Nevertheless, we have to keep feeding the habit, as much of the market watches what happens at these auctions and adjusts prices accordingly. This has especially been the case in China, where so many of the collectors are speculators, and there are rampant rumors of price manipulation through insider bidding. China's art market has been soaring in recent years as Chinese private collectors and finance have jumped in, where only a few years ago the vast majority of Chinese contemporary collection was done by foreigners.

As I watched with the Puer tea market and again with the Chinese stock market, many of these new entrants seemed to believe that the market for their particular good was not subject to the laws of economics. Works by top flight artists are now selling in the millions of dollars, and efforts by newcomers to discover the next big thing have driven up the prices of much less established artists, even ones who haven't yet graduated from art school. Though I think that in the long term Chinese art will continue to be very strong, we're definitely in for some kind of correction, basically a smack in the face to remind people that the laws of physics still apply.

So I wasn't too surprised to see Sotheby's fall auction in Hong Kong fizzle. We are, after all, in the midst of a global financial crisis. Though top artists like Zhang Xiaogang (my fave) and Cai Guoqiang had pieces that sold for over USD 2m, almost a quarter of the lots failed to sell, and the ones that did only clocked in at the low end of their estimates. I think that this is a good thing. We need to start weeding out those artists who see painting as merely a license to print money, and those galleries and collectors who appraise artists solely based on their potential to go up in price. That makes room for true artists to do what they do best: art.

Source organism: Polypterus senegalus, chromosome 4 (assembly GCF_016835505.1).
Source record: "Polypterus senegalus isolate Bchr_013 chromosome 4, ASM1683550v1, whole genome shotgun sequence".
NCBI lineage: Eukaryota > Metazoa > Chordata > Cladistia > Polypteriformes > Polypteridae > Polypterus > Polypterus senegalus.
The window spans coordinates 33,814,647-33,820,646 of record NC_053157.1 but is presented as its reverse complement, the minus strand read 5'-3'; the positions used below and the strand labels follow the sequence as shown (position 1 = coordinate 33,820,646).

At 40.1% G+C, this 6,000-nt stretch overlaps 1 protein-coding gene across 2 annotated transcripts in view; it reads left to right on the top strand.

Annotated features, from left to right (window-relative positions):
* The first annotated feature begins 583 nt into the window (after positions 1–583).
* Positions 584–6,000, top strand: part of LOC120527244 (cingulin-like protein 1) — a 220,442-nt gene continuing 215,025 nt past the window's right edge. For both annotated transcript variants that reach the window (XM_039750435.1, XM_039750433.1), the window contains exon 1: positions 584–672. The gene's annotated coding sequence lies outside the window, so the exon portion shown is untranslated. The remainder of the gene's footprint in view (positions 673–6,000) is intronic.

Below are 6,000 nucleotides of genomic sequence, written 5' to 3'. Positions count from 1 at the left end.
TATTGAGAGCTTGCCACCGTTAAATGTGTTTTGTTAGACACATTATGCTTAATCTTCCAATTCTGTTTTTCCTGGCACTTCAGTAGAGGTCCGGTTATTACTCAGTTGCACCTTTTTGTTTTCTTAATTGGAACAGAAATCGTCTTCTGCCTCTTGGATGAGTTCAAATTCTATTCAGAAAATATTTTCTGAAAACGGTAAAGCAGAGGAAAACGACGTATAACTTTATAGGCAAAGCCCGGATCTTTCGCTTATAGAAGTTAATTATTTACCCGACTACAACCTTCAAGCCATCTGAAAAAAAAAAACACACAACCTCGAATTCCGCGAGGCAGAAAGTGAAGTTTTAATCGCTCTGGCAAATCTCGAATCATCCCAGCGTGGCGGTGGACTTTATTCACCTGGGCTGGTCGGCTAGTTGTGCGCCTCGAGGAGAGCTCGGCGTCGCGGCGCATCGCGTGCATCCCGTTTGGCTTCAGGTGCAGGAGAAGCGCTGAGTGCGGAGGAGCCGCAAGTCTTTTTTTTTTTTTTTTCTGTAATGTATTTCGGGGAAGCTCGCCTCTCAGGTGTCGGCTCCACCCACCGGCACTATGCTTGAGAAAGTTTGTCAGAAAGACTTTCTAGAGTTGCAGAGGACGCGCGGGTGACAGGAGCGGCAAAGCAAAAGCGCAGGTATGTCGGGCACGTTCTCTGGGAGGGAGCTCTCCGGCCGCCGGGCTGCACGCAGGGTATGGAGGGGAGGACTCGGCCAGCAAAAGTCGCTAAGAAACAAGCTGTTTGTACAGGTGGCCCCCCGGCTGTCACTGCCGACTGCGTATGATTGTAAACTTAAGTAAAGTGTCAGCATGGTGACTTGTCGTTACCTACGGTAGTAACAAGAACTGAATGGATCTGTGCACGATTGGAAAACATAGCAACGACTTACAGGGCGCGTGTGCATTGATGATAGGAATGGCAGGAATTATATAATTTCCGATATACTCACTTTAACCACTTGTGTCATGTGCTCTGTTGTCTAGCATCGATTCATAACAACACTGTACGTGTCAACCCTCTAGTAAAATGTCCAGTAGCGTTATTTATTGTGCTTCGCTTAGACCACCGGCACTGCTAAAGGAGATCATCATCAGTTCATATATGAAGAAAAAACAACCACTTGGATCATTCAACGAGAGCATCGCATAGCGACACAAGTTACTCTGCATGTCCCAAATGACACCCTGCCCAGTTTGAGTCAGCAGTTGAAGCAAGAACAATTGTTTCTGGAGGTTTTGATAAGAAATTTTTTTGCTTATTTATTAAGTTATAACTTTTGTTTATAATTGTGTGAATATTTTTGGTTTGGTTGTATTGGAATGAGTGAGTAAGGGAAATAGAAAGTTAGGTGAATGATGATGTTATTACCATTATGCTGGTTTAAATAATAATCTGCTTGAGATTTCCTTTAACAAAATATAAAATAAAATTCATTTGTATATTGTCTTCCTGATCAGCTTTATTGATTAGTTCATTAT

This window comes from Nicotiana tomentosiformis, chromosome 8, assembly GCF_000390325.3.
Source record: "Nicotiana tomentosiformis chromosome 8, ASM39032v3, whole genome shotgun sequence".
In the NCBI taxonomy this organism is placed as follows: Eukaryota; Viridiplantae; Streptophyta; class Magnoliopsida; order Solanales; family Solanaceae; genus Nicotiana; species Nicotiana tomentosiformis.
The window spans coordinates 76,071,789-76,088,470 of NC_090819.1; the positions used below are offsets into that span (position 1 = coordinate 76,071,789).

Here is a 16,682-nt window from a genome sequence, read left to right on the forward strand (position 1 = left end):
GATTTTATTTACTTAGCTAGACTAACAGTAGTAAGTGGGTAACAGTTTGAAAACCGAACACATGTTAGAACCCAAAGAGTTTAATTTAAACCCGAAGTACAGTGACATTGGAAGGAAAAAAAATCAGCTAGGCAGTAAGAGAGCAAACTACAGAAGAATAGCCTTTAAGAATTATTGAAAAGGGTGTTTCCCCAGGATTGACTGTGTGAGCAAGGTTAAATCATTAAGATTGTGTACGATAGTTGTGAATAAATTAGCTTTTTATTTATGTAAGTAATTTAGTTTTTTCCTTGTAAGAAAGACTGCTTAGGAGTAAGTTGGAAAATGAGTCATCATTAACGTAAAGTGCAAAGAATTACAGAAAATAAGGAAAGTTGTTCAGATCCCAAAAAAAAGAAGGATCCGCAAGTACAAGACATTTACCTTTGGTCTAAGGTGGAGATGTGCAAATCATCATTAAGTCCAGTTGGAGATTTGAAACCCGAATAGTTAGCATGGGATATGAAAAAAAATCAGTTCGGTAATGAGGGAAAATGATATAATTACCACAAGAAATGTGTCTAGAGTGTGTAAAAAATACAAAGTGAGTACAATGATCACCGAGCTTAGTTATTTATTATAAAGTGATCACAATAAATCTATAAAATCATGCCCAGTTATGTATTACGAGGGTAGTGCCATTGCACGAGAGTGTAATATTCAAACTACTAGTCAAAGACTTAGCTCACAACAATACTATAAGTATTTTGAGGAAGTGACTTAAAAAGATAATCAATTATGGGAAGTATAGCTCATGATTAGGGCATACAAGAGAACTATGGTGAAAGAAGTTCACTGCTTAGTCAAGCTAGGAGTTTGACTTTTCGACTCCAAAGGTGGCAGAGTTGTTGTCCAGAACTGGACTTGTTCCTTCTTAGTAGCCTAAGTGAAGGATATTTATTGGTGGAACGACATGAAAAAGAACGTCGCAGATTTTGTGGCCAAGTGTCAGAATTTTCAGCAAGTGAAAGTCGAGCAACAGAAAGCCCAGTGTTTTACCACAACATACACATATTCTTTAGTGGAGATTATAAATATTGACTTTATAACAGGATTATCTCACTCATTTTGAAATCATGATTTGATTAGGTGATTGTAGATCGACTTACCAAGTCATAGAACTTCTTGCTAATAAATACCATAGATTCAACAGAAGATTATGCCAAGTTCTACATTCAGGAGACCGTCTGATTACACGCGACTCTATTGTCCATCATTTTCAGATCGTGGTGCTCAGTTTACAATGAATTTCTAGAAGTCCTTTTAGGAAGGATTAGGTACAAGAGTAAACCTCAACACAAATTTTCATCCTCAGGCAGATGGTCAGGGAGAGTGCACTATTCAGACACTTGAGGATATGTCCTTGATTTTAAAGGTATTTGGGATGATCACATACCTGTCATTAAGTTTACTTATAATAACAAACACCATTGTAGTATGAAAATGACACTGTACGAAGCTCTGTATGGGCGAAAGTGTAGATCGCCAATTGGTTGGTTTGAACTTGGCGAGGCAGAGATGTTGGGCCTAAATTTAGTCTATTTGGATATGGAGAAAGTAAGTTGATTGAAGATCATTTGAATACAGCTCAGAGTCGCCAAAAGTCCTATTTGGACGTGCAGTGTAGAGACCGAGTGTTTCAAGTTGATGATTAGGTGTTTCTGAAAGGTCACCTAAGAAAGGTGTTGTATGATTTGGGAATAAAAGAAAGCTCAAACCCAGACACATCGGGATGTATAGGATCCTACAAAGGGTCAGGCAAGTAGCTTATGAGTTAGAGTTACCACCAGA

The confusing thing though, is the reaction I've seen on the internet. The auction results have of course garnered a lot of media attention, being written up by Wall Street Journal and all of the art websites. But one site in particular caught my attention. A recent newcomer, is a well designed bilingual website on the Chinese art scene. The Chinese coverage is excellent, and their English writing is better than a lot of other bilingual sites which have popped up recently. So I was surprised to see yesterday the headline, in English, "Chinese Contemporary Art Sell of Sotheby's (sic) is Still Strong". It cited another website,, as saying that sales still remained strong, citing only the high prices that did make the cut, and not one word about the failed lots. Their Chinese mirror site got it right though, citing a "disappointing performance". What's going on here? Was it a bad editing job, or are something else? I checked Artzine, which says on the top of its news page that the Sotheby's auction had a "surprisingly poor showing". One of the first sentences that Chinese students of English learn to say is "My English is very poor", so I doubt that they could have misread the article.

Update: Artintern has caught the mistake, and now has not one, but two articles about the poor Sotheby's results.